The Three Sentence Rule
By Brenda Corbett, ‘Sherpa Guide’ author
When you talk with people, keeping them involved is important. This is especially true in business, where you are not supposed to talk for the sake of talking, or listen just to be polite.
Keeping people involved. It seems simple, but it can be hard for people who go into too much detail . . . or those who like to hear themselves talk. Balanced, effective communication does not come naturally. It’s a learned behavior. If you are a coach or a boss, it’s up to you to teach it.
People have to be taught to stop, be aware of how they communicate and have memorable ways to make their message better.
The Sherpa Coaching process for coaching includes one tool which forces people to do exactly that: stop and think about the way they are communicating.
The Three-Sentence Rule is a framework that allows people to:
o Slow down.
o Think about what they want to say.
o Package it in a way that makes sense and engages others.
Simply stated, the Three-Sentence Rule helps you to speak more succinctly, three sentences at a time. So how do you structure those three sentences?
o The first sentence in the sequence is the introduction: the big-picture idea.
o The second sentence is the theme: the specifics you’d like to get across.
o The third sentence is a question.
Study this tool and put it into play. Be aware of the way you address people, and follow the Three-Sentence Rule. Then, you will be able to teach it others.
Let’s get in to the details:
1) Your first sentence: We call this the INTRO. Grab your audience. Make sure they understand what you are about to say is important. Get their attention. This is called the ”effective introduction”.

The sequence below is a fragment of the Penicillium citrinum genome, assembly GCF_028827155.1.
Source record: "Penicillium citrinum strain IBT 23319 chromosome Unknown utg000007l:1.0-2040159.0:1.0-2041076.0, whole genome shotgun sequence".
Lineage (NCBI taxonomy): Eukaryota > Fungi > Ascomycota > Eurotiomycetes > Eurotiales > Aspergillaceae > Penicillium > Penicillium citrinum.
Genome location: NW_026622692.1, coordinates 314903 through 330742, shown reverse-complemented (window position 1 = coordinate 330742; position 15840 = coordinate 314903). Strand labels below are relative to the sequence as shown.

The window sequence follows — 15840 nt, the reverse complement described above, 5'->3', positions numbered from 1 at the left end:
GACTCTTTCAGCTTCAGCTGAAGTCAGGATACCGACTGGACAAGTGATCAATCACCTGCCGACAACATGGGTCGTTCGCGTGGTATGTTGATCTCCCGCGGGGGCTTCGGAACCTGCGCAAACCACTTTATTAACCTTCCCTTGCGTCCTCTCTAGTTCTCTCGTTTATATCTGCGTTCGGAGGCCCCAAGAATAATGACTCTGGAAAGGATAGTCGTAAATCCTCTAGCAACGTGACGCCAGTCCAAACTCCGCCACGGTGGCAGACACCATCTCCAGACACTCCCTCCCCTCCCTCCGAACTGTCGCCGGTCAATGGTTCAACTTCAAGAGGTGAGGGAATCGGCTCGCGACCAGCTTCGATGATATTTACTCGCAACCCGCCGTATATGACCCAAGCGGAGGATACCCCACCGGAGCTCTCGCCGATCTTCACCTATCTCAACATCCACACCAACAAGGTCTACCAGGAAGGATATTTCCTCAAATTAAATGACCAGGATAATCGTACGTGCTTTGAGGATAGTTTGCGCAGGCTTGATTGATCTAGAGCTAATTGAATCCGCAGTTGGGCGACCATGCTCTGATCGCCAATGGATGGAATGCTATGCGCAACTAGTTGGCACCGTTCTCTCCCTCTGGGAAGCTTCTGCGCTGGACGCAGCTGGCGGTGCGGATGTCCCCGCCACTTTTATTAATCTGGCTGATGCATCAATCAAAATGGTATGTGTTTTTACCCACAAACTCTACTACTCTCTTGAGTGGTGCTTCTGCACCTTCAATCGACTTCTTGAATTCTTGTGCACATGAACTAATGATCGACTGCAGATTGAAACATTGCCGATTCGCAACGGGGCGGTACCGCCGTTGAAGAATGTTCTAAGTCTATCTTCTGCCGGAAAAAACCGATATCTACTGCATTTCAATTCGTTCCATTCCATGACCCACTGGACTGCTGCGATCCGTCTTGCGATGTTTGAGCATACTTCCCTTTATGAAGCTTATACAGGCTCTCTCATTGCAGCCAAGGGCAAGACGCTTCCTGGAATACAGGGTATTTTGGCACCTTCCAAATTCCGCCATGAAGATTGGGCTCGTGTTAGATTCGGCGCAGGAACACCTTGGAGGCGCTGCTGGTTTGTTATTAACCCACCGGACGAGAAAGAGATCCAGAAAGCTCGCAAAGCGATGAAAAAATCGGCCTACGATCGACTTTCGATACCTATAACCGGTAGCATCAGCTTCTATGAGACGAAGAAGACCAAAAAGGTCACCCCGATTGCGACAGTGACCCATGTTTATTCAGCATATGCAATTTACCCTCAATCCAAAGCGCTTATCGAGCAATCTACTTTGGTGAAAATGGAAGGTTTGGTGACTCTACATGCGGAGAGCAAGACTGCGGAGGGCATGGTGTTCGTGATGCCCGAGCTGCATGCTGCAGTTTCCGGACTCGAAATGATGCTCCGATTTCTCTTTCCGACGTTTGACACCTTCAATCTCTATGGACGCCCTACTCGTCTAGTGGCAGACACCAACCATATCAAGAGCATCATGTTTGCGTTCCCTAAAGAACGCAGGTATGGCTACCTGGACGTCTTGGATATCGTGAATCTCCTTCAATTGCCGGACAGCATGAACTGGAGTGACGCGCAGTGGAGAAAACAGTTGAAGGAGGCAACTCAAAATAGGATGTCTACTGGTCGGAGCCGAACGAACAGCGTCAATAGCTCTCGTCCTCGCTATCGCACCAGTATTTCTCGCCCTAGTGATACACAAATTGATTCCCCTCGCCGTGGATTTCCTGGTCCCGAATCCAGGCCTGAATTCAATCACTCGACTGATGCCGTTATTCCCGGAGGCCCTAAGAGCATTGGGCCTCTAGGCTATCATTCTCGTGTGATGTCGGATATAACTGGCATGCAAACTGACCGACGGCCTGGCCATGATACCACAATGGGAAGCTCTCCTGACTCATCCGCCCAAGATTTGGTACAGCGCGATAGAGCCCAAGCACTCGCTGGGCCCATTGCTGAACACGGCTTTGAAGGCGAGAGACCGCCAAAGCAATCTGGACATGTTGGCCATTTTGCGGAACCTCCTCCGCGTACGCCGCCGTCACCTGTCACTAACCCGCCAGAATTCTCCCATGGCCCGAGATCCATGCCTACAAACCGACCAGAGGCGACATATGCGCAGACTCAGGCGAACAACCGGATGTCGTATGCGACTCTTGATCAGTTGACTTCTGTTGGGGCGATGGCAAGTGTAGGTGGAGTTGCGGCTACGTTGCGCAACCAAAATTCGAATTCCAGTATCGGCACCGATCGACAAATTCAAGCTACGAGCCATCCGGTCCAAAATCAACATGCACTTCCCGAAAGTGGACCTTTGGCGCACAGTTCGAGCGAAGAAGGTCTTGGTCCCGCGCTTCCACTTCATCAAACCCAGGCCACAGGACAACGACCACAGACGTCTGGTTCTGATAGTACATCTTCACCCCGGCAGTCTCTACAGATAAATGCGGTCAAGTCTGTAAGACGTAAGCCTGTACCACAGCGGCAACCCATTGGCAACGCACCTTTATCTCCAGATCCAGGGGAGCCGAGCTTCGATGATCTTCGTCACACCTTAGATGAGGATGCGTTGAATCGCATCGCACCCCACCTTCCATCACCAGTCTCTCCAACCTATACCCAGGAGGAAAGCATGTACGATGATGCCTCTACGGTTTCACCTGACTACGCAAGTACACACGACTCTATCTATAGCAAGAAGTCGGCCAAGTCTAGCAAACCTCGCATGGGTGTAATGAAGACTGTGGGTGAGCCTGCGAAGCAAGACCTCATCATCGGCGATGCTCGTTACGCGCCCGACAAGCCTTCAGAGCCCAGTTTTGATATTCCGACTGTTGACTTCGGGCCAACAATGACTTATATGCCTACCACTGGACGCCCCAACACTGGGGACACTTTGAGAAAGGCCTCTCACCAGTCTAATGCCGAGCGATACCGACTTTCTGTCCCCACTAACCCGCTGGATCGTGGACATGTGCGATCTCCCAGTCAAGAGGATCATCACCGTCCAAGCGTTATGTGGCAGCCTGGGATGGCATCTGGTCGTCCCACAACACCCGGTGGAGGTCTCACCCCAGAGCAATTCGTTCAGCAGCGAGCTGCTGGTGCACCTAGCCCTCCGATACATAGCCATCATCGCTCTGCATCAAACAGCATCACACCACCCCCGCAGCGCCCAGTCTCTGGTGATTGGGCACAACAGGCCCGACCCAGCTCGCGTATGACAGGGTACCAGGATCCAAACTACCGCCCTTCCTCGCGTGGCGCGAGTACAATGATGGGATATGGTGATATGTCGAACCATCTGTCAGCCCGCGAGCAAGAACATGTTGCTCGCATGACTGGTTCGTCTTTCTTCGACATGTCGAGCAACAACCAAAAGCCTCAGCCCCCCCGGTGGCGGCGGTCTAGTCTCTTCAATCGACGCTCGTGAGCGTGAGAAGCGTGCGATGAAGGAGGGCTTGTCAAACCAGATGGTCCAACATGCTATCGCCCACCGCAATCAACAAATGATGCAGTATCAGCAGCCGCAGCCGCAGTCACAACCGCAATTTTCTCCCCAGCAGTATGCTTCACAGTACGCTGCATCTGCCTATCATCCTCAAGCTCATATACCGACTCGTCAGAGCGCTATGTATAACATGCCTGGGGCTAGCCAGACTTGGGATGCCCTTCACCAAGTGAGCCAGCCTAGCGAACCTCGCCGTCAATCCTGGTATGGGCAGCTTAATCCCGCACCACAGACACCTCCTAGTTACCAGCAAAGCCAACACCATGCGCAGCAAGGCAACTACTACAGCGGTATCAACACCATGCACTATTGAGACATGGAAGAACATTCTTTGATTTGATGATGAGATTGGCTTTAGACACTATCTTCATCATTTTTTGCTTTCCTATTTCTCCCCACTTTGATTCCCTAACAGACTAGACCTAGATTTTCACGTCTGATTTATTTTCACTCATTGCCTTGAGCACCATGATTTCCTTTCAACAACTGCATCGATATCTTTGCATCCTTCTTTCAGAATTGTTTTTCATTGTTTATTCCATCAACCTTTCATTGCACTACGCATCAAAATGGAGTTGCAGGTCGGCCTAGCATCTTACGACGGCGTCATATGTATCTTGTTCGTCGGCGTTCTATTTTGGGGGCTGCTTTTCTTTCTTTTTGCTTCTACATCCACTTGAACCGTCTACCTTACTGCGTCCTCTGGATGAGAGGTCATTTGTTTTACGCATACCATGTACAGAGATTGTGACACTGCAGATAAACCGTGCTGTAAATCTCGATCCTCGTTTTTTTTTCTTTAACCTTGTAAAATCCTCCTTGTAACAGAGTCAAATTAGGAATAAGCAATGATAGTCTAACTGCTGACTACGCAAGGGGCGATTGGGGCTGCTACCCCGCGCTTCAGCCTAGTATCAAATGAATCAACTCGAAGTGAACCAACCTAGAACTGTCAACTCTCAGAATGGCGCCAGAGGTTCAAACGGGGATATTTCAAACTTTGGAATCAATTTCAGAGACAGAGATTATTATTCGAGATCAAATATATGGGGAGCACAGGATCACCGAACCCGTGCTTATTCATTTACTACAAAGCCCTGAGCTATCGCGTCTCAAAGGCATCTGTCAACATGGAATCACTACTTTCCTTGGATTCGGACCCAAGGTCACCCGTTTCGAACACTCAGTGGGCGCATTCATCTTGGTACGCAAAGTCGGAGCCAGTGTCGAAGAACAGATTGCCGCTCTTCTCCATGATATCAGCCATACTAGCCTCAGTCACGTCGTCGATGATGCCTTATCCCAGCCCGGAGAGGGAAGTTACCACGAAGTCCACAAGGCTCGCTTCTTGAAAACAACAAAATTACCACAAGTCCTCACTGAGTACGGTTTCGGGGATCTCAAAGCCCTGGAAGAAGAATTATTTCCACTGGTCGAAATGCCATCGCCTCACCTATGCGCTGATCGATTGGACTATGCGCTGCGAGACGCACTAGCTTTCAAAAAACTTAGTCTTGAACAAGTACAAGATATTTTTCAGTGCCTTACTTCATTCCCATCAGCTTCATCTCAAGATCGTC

“I think this project will make you more valuable to the company.”
“I’d like your opinion on something important.”
2) The second sentence: We call this the THEME. State the goal. Validate what you just said with some data, facts, or important information. Make it simple and straightforward.
“By learning this simple design process, you will add value to everything else you do”.
“We are looking to revamp customer service, with you in the lead.”
3) Finally, you will ask a QUESTION, and then stop. Wait as long as you have to for a response.
“How do you see us proceeding?”
“What do you think?”
Stay there. Wait until you have a response from the person you are communicating with. Now, you have people engaged in a dialog.
Keep your messages short and simple. Instead of going on for an hour about your new puppy before you get to the point, try something like this:
“I have a new dog at home.
I’m taking him to obedience training tonight.
Is it a problem if I leave a few minutes early? “
The final sentence, in the form of a question: “Is it a problem if I leave a few minutes early?” allows the listener to say yes or no, or to get further information. If the listener wants more information, all they have to do is ask. However, you haven’t offered up more than they need.
The listener can ask: “Is this the only day you can go?”, or “Is this going to happen every week?”. They can say ‘yes’, and move on.
One more item about the Three-Sentence Rule. When you look for opportunities to use it, you are being self-aware. The quantity of words in your dialog will be just right… and the quality will go up, too.